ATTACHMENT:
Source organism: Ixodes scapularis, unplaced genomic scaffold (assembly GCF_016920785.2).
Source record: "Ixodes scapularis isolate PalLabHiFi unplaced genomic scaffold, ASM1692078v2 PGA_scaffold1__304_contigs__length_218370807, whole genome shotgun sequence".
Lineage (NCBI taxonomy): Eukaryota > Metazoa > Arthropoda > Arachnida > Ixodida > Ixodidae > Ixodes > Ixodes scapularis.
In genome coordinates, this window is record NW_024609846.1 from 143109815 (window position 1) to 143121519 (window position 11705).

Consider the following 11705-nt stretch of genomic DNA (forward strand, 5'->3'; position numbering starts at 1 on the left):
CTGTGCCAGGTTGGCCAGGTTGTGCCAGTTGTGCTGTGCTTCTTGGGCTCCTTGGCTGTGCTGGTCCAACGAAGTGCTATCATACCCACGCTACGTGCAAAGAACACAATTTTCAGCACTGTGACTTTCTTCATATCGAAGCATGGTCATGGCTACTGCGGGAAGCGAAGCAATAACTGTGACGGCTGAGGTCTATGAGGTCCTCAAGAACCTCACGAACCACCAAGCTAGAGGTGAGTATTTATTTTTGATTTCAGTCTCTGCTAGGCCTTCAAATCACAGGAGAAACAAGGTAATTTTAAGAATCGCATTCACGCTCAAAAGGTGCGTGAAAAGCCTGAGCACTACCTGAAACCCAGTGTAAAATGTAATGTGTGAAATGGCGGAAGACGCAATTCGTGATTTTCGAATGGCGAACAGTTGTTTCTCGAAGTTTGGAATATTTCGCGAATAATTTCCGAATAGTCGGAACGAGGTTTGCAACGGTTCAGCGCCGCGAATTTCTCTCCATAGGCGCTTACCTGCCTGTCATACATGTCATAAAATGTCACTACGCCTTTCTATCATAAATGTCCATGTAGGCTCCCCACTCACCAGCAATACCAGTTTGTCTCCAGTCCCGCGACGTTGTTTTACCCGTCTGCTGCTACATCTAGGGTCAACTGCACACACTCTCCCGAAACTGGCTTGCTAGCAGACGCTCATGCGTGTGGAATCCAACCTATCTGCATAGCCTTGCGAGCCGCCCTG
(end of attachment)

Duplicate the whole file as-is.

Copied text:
Source organism: Ixodes scapularis, unplaced genomic scaffold (assembly GCF_016920785.2).
Source record: "Ixodes scapularis isolate PalLabHiFi unplaced genomic scaffold, ASM1692078v2 PGA_scaffold1__304_contigs__length_218370807, whole genome shotgun sequence".
Lineage (NCBI taxonomy): Eukaryota > Metazoa > Arthropoda > Arachnida > Ixodida > Ixodidae > Ixodes > Ixodes scapularis.
In genome coordinates, this window is record NW_024609846.1 from 143109815 (window position 1) to 143121519 (window position 11705).

Consider the following 11705-nt stretch of genomic DNA (forward strand, 5'->3'; position numbering starts at 1 on the left):
CTGTGCCAGGTTGGCCAGGTTGTGCCAGTTGTGCTGTGCTTCTTGGGCTCCTTGGCTGTGCTGGTCCAACGAAGTGCTATCATACCCACGCTACGTGCAAAGAACACAATTTTCAGCACTGTGACTTTCTTCATATCGAAGCATGGTCATGGCTACTGCGGGAAGCGAAGCAATAACTGTGACGGCTGAGGTCTATGAGGTCCTCAAGAACCTCACGAACCACCAAGCTAGAGGTGAGTATTTATTTTTGATTTCAGTCTCTGCTAGGCCTTCAAATCACAGGAGAAACAAGGTAATTTTAAGAATCGCATTCACGCTCAAAAGGTGCGTGAAAAGCCTGAGCACTACCTGAAACCCAGTGTAAAATGTAATGTGTGAAATGGCGGAAGACGCAATTCGTGATTTTCGAATGGCGAACAGTTGTTTCTCGAAGTTTGGAATATTTCGCGAATAATTTCCGAATAGTCGGAACGAGGTTTGCAACGGTTCAGCGCCGCGAATTTCTCTCCATAGGCGCTTACCTGCCTGTCATACATGTCATAAAATGTCACTACGCCTTTCTATCATAAATGTCCATGTAGGCTCCCCACTCACCAGCAATACCAGTTTGTCTCCAGTCCCGCGACGTTGTTTTACCCGTCTGCTGCTACATCTAGGGTCAACTGCACACACTCTCCCGAAACTGGCTTGCTAGCAGACGCTCATGCGTGTGGAATCCAACCTATCTGCATAGCCTTGCGAGCCGCCCTG